Law and the Workplace
Michelle Gyves

Michelle Gyves

Associate

Michelle Gyves is an associate in the Labor & Employment Law Department. Her practice focuses on providing strategic advice and counseling to domestic and multinational employers on a wide range of employment law matters. These matters include hiring and termination, compensation and benefits, restrictive covenants, diversity and inclusion, and global mobility.

Michelle has conducted numerous multi-country audits of employment laws and practices, ensuring clients’ compliance in a wide range of areas. Her experience covers data privacy, disability and leave laws, employer health and safety obligations, and working time regulations, among numerous other issues. She also provides advice on issues related to the intersection of technology and employment law, including "Bring Your Own Device" policies, social media in the workplace and use of electronic signatures for employment documents.

Subscribe to all posts by Michelle Gyves

District Court Dismisses Putative FCRA Class Action For Lack Of Standing

The U.S. District Court for the Central District of California recently dismissed a putative class action alleging violations of the Fair Credit Reporting Act (“FCRA”), finding that the named plaintiff lacked standing to pursue her claims. Saltzbreg v. Home Depot, U.S.A., Inc., No. 17-cv-05798 (C.D. Cal. Oct. 18, 2017). The Complaint The plaintiff filed a … Continue Reading

Connecticut and Vermont to Ban the Box in 2017

Beginning in 2017, Connecticut and Vermont will become the eight and ninth states to “ban the box” for private employers: Connecticut Effective January 1, 2017, Connecticut employers will be prohibited from requesting criminal history information on an initial application form.  Exceptions apply if: the employer is required by federal or state law to inquire about criminal … Continue Reading

Austin, TX Becomes Latest City to Ban the Box for Private Employers

Austin, Texas recently became the latest city to “ban the box” for private employers.  Under the new law, Austin employers with 15 or more employees may not require an applicant to disclose his or her criminal history prior to extending a conditional offer of employment.  The law defines “conditional employment offer” as an offer “that … Continue Reading

Overview of Proposed Fair Chance Act Rules

As mentioned in our recent post, the New York City Commission on Human Rights is proposing to amend its rules to establish various definitions and clarify certain requirements under the Fair Chance Act.  Key aspects of the proposed rules include the following: Applicability of the Fair Chance Act Post-Hire:  “Applicants” are defined to include both … Continue Reading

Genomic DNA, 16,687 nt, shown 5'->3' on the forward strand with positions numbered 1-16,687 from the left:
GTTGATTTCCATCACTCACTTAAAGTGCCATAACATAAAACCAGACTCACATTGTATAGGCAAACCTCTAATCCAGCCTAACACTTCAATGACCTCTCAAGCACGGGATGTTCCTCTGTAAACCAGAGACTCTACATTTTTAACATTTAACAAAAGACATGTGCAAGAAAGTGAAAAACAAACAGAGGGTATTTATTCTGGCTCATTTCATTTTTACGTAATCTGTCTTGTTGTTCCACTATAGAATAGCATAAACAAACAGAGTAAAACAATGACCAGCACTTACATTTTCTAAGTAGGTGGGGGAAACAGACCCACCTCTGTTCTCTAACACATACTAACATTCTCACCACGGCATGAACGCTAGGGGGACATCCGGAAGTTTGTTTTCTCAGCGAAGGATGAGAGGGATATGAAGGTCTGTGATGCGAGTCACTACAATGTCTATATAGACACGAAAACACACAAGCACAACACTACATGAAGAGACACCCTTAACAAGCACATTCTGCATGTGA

NYC Commission on Human Rights Proposes Fair Chance Act Rules

The New York City Commission on Human Rights (the “Commission”) published today a Notice of Public Hearing and Opportunity to Comment on its proposal to amend its rules to establish certain definitions and procedures in connection with the Fair Chance Act.  (See our prior blog posts on the Fair Chance Act here, here and here.)  … Continue Reading

Ban the Box Update Round Up: Portland, Philadelphia and New Jersey

The past several weeks have seen a flurry of “ban the box” developments, including: The passage of a law in Portland, Oregon banning the box for private employers; The page of amendments expanding the ban the box law in Philadelphia, Pennsylvania; and The publication of regulations regarding New Jersey’s ban the box law. These developments … Continue Reading

NYC Commission on Human Rights Clarifies Background Screening Laws

On Thursday, November 19, 2015, Cornell University’s ILR School Labor and Employment Law Program hosted “NYC Ban the Box and Stop Credit Discrimination: A Conversation on Enforcement with the City Commission on Human Rights.”  Speaking at the program were Carmelyn P. Malalis, Chair of the New York City Commission on Human Rights (the “Commission”); Paul … Continue Reading

NYCCHR Publishes Pre-Adverse Action Form

New York City’s new Fair Chance Act goes into effect this Tuesday (October 27, 2015).  As discussed in our prior posts (here and here), New York employers have long been required – prior to taking adverse action on the basis of an applicant’s criminal record – to engage in a multi-factor analysis under Article 23-A … Continue Reading

NYCCHR Issues Guidance on Credit Check Law

The New York City Commission on Human Rights (the “Commission”) has just issued guidance in respect of the Stop Credit Discrimination in Employment Act (the “SCDEA”), which goes into effect today and modified the New York City Human Rights Law to place limitations on employers’ ability to conduct credit checks on employees and applicants for employment.  See our previous … Continue Reading

Maine Enacts Social Media Protections for Applicants and Employees

Effective as of October 15, 2015, employers in Maine will be restricted in their ability to access the personal social media accounts of applicants and employees. Specifically, under the new law, an employer may not: Require, coerce or request that an employee or applicant disclose the password for a private social media account; Require, coerce … Continue Reading

Can I Pay with a Card? – Proposed Restrictions on NY Employers’ Use of Payroll Cards

Payroll cards (i.e., debit cards onto which employee wages can be loaded) provide an alternative to more traditional forms of wage payment such as paper checks or direct deposit. Payroll card programs can offer cost-saving benefits to employers as well as benefits for employees, especially those who do not have personal checking accounts. These benefits … Continue Reading
LexBlog